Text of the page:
Pricing the future of 140 characters

 
Elizabeth Fournier
THE $10bn price tag for Twitter puts its valuation at 222 times revenue, using estimated figures for 2010. Even if the site comes good on projections that ad income will hit $250m in 2012, the multiple is still 40 times revenue – a fancy amount for a business that is yet to turn a profit.

A potential buyer will need more than that if it’s going to put this much cash on the table. And Twitter can learn from its suitors how best to approach the next phase of its growth. Facebook’s advertising revenue hit $1.86bn last year, and the site accounted for five per cent of all online advertising in 2010. With other income streams bringing the total to around $2bn, a $50bn valuation is a little less ridiculous (albeit still extreme) when compared to the Twitter figures.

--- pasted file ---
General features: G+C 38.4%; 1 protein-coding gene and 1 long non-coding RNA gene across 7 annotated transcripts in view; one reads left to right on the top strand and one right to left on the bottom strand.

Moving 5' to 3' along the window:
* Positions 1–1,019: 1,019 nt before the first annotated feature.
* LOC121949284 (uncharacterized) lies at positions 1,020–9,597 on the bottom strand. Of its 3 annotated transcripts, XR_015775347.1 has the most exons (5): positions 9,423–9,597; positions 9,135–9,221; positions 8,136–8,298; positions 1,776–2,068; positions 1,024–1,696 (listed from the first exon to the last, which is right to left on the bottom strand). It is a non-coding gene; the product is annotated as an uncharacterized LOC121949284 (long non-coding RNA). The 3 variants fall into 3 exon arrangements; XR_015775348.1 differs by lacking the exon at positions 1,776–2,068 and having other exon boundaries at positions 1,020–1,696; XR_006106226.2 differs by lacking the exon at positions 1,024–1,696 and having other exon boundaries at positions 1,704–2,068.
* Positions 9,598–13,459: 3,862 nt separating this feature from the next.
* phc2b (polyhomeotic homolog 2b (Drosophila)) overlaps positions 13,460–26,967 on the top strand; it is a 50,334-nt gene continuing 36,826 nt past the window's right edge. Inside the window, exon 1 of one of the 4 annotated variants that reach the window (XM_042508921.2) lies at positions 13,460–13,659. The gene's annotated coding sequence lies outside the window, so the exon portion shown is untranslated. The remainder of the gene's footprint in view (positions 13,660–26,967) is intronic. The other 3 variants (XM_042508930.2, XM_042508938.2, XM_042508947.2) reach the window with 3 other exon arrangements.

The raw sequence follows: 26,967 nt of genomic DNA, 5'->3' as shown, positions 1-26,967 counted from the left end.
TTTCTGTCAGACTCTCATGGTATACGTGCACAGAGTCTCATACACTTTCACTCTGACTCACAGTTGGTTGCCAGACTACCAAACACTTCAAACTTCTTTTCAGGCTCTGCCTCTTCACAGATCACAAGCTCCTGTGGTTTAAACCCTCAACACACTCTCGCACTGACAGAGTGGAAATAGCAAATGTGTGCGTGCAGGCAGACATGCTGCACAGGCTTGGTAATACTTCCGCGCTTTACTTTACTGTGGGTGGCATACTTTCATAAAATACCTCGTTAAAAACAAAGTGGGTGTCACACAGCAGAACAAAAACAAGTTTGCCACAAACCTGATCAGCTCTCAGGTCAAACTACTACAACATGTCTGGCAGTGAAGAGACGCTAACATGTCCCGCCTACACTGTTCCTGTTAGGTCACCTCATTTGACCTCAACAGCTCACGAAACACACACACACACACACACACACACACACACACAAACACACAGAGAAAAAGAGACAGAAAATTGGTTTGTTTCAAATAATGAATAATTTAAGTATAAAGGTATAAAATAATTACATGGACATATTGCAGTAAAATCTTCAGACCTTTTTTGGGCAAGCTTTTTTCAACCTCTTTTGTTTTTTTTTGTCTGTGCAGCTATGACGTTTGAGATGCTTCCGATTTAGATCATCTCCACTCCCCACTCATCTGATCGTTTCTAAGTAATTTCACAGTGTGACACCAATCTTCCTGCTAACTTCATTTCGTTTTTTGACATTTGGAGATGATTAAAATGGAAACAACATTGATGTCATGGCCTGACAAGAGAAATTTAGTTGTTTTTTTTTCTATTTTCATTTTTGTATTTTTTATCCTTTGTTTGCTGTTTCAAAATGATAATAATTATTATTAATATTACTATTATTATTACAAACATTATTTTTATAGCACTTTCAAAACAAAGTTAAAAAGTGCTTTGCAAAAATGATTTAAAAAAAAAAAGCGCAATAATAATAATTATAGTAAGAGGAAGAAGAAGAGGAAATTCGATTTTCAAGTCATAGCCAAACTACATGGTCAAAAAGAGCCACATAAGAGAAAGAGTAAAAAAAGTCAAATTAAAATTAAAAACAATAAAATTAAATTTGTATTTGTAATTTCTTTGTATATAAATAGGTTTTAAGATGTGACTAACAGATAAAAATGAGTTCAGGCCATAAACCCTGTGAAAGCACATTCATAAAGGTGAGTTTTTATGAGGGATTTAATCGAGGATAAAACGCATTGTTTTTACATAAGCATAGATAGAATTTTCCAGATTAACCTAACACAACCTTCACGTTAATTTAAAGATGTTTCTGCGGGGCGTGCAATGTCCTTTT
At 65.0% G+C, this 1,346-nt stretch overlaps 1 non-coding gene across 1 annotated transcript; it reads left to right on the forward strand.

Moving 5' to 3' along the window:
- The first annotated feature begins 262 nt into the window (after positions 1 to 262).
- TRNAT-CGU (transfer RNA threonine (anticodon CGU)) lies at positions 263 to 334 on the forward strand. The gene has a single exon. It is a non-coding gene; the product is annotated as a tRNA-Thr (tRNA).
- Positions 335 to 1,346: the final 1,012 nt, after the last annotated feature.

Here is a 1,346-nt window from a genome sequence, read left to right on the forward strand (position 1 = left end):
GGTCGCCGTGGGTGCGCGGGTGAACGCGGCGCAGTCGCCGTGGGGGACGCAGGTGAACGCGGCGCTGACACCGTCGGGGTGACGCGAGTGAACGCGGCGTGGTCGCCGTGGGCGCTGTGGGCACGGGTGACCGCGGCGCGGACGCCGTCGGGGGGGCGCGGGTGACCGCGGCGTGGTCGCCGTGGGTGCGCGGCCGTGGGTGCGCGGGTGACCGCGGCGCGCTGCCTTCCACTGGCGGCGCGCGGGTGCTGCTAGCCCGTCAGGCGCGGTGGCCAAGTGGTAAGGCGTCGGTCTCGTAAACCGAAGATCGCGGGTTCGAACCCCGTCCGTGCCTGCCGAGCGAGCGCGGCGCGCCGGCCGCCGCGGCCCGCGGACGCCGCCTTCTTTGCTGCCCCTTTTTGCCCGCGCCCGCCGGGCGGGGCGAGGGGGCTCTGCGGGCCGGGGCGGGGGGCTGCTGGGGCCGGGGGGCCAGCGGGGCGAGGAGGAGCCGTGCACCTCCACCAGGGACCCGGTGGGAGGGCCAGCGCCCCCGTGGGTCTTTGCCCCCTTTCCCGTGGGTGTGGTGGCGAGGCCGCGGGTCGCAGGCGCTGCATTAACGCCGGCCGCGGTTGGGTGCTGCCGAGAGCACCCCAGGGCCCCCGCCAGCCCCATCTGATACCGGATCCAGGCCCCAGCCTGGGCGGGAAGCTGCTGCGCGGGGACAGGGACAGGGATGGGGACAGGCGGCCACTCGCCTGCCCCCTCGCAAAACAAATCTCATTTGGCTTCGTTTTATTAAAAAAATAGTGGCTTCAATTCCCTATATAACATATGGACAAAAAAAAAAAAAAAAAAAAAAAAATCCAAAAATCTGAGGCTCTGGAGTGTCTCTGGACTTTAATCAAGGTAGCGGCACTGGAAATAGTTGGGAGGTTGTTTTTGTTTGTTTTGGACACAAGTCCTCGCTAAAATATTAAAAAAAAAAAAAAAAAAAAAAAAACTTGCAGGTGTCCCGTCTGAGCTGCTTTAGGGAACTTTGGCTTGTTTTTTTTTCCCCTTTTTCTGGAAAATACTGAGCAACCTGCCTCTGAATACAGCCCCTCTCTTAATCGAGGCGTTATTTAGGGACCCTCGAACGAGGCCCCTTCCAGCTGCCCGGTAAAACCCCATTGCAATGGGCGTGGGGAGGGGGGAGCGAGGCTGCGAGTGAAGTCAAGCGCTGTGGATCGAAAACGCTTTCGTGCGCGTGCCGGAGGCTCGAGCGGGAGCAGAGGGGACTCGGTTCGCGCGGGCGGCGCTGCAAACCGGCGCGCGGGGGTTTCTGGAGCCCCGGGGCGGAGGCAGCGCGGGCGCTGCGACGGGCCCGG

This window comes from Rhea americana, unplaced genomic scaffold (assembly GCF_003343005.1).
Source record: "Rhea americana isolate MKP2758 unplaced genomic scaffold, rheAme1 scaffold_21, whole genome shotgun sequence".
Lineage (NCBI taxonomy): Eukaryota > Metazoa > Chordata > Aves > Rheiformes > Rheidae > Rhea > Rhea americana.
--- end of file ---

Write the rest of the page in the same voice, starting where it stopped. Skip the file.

Twitter is nearly ten years younger than Google, two years behind Facebook, and still has a lot to prove. It is used by just 12 per cent of internet users, compared to Facebook’s 62 per cent.

If it were to pursue a listing, Google’s example would be one to avoid – during its Dutch Auction initial public offering, a series of filing errors and press reports saw the price of its stock drop from around $115 per share to officially start at $85 per share.